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Learning the correct letter sounds is one of the first things the children do when they come to school. Getting the sounds correct is one of the best ways parents can support their child reading at home. Below is a video of the pronunciation of all the letter sounds your child will be learning. You may need to right click on the video below to give permission for your computer to run it.



Bryn Offa CE Primary School – Phonics Programme


To develop children’s early reading skills at Bryn Offa, we follow the Letters and Sounds programme (DfES 2007) for phonics development. This programme aims to build on children’s speaking and listening skills, as well as preparing children for learning to read through the development of phonic knowledge and reading skills. This programme is very detailed and systematic for the teaching of phonics, from the age of five, through to seven. There are six overlapping phases to Letters and Sounds, which can be seen in the table below;


Phase Phonic Knowledge and Skills
Phase One (Nursery/ Reception) Activities are divided into seven aspects, including environmental sounds, instrumental sounds, body sounds, rhythm and rhyme, alliteration, voice sounds and finally oral blending and segmenting.
Phase Two (Reception)

up to 6 weeks

Learning 19 letters of the alphabet and one sound for each. Blending sounds together to make words. Segmenting words into their separate sounds. Beginning to read simple captions.
Phase 3 (Reception)

up to 12 weeks


The remaining 7 letters of the alphabet, one sound for each. Graphemes such as ch, oo, th representing the remaining phonemes not covered by single letters. Reading captions, sentences and questions. On completion of this phase, children will have learnt the “simple code”, i.e. one grapheme for each phoneme in the English language.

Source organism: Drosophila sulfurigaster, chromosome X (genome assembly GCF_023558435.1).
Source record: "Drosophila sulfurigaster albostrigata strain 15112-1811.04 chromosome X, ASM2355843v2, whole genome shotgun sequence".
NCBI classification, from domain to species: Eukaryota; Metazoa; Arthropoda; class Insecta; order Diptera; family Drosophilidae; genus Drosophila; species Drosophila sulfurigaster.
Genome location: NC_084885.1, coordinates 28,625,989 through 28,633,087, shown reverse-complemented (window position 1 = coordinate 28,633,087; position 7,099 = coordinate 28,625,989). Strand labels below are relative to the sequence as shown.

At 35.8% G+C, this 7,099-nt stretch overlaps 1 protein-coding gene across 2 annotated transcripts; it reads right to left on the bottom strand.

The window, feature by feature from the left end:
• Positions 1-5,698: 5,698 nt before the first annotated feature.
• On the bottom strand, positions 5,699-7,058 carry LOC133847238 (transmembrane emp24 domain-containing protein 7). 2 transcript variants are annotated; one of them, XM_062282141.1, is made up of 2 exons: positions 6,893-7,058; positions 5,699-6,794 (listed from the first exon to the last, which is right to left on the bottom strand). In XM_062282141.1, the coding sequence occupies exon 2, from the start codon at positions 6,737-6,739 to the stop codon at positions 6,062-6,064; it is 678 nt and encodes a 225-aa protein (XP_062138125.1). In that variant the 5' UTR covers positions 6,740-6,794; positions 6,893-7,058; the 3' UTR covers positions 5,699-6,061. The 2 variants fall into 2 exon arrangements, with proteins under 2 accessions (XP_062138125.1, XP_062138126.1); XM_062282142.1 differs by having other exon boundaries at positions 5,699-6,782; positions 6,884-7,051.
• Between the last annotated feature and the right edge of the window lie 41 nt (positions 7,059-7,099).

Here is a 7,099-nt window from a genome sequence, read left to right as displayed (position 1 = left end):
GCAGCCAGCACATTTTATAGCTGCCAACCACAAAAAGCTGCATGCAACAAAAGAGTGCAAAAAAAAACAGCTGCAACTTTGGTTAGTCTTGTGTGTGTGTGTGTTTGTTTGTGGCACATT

Phase 4 (Reception)

4 to 6 weeks

No new grapheme-phoneme correspondences are taught in this phase. Children learn to blend and segment longer words with adjacent consonants, e.g. swim, clap, jump.
Phase 5 (Throughout

Year 1)

Now we move on to the “complex code”. Children learn more graphemes for the phonemes which they already know, plus different ways of pronouncing the graphemes they already know.
Phase 6 (Throughout

Year 2 and beyond)

Working on spelling, including prefixes and suffixes, doubling and dropping letters etc.

(Source: Letters and Sounds, DfES, 2007)


Phonics Screening Check

At the end of Year 1, children undertake a Phonics Screening Check. This is a statutory assessment that was introduced in 2012 to all Year 1 pupils and is a quick and easy check of your child’s phonics knowledge. It comprises of a list of 40 words, of which 20 are real words, and the other 20 are ‘nonsense’ or ‘alien’ words. It will assess your child’s phonics skills and knowledge learnt through reception and year 1. Your child will read one-one with their current teacher so it is a familiar face. Children will be asked to ‘sound out’ a word and blend the sounds together. The check is very similar to work the children already undertake during their phonics lessons. All year 1 pupils will take the phonics screening check during the Summer Term.


Ways to help your child at home with phonics:-

  • Play games with magnetic/ foam letters to see how quickly your child can put them in alphabetical order while singing the alphabet song, or see how quickly your child can spell words made up of the phonic sounds they have been learning in school.
  • In the early stages of reading, encourage children to point at the letters when they are sounding them out.
  • Encourage your child to ‘sound out’ any unfamiliar words, and then blend left to right.
  • Look for words around the house or when travelling look for road signs to see if you can spot familiar words and letter patterns.
  • Encourage your child to write notes, e-mails, and letters to your friends and family.
  • Encourage and support your child to read regularly at home, or take them to the library to find books that interest and engage them. Make it fun and enjoyable for them!
  • Let your child see you reading magazines, newspapers, books for enjoyment as they will want to copy you!
  • Praise your child when they are reading and using their phonic skills!



Websites to access at home (which provide more detail on synthetic phonics programmes, and activities to support you and your child at home);